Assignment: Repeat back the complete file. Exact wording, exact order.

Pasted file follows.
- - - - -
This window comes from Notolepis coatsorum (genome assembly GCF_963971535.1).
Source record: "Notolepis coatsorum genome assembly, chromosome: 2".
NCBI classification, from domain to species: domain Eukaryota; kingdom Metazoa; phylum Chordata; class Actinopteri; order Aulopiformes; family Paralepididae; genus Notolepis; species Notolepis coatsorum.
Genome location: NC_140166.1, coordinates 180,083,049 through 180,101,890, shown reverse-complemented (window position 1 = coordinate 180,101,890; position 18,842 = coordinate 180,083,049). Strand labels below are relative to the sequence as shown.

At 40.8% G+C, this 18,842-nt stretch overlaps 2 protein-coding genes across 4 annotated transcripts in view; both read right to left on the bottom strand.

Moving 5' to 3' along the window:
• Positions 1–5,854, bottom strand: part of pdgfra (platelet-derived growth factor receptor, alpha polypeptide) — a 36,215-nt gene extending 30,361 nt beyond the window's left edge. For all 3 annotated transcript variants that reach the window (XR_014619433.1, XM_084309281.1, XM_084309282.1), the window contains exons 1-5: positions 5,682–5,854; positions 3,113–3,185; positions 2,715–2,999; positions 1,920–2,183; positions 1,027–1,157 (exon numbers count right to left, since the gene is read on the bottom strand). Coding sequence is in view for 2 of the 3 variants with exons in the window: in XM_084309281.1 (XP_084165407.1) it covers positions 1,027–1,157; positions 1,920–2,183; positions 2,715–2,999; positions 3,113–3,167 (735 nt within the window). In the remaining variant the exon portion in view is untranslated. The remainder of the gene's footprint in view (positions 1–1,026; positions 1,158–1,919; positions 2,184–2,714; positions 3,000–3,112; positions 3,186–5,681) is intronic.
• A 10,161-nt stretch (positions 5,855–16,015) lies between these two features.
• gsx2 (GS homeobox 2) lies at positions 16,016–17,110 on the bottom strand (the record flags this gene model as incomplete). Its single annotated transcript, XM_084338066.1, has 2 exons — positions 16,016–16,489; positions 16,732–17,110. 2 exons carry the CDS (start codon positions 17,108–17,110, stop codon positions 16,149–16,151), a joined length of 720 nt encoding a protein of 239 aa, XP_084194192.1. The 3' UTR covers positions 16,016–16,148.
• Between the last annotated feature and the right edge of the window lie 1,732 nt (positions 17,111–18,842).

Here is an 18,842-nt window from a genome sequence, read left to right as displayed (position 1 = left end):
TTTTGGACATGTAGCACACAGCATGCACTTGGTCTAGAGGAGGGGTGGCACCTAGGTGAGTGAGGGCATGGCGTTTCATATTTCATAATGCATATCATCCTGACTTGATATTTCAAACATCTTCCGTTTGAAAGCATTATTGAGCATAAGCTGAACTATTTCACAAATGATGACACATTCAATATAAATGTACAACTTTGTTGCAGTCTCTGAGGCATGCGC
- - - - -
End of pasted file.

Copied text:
This window comes from Notolepis coatsorum (genome assembly GCF_963971535.1).
Source record: "Notolepis coatsorum genome assembly, chromosome: 2".
NCBI classification, from domain to species: domain Eukaryota; kingdom Metazoa; phylum Chordata; class Actinopteri; order Aulopiformes; family Paralepididae; genus Notolepis; species Notolepis coatsorum.
Genome location: NC_140166.1, coordinates 180,083,049 through 180,101,890, shown reverse-complemented (window position 1 = coordinate 180,101,890; position 18,842 = coordinate 180,083,049). Strand labels below are relative to the sequence as shown.

At 40.8% G+C, this 18,842-nt stretch overlaps 2 protein-coding genes across 4 annotated transcripts in view; both read right to left on the bottom strand.

Moving 5' to 3' along the window:
• Positions 1–5,854, bottom strand: part of pdgfra (platelet-derived growth factor receptor, alpha polypeptide) — a 36,215-nt gene extending 30,361 nt beyond the window's left edge. For all 3 annotated transcript variants that reach the window (XR_014619433.1, XM_084309281.1, XM_084309282.1), the window contains exons 1-5: positions 5,682–5,854; positions 3,113–3,185; positions 2,715–2,999; positions 1,920–2,183; positions 1,027–1,157 (exon numbers count right to left, since the gene is read on the bottom strand). Coding sequence is in view for 2 of the 3 variants with exons in the window: in XM_084309281.1 (XP_084165407.1) it covers positions 1,027–1,157; positions 1,920–2,183; positions 2,715–2,999; positions 3,113–3,167 (735 nt within the window). In the remaining variant the exon portion in view is untranslated. The remainder of the gene's footprint in view (positions 1–1,026; positions 1,158–1,919; positions 2,184–2,714; positions 3,000–3,112; positions 3,186–5,681) is intronic.
• A 10,161-nt stretch (positions 5,855–16,015) lies between these two features.
• gsx2 (GS homeobox 2) lies at positions 16,016–17,110 on the bottom strand (the record flags this gene model as incomplete). Its single annotated transcript, XM_084338066.1, has 2 exons — positions 16,016–16,489; positions 16,732–17,110. 2 exons carry the CDS (start codon positions 17,108–17,110, stop codon positions 16,149–16,151), a joined length of 720 nt encoding a protein of 239 aa, XP_084194192.1. The 3' UTR covers positions 16,016–16,148.
• Between the last annotated feature and the right edge of the window lie 1,732 nt (positions 17,111–18,842).

Here is an 18,842-nt window from a genome sequence, read left to right as displayed (position 1 = left end):
TTTTGGACATGTAGCACACAGCATGCACTTGGTCTAGAGGAGGGGTGGCACCTAGGTGAGTGAGGGCATGGCGTTTCATATTTCATAATGCATATCATCCTGACTTGATATTTCAAACATCTTCCGTTTGAAAGCATTATTGAGCATAAGCTGAACTATTTCACAAATGATGACACATTCAATATAAATGTACAACTTTGTTGCAGTCTCTGAGGCATGCGC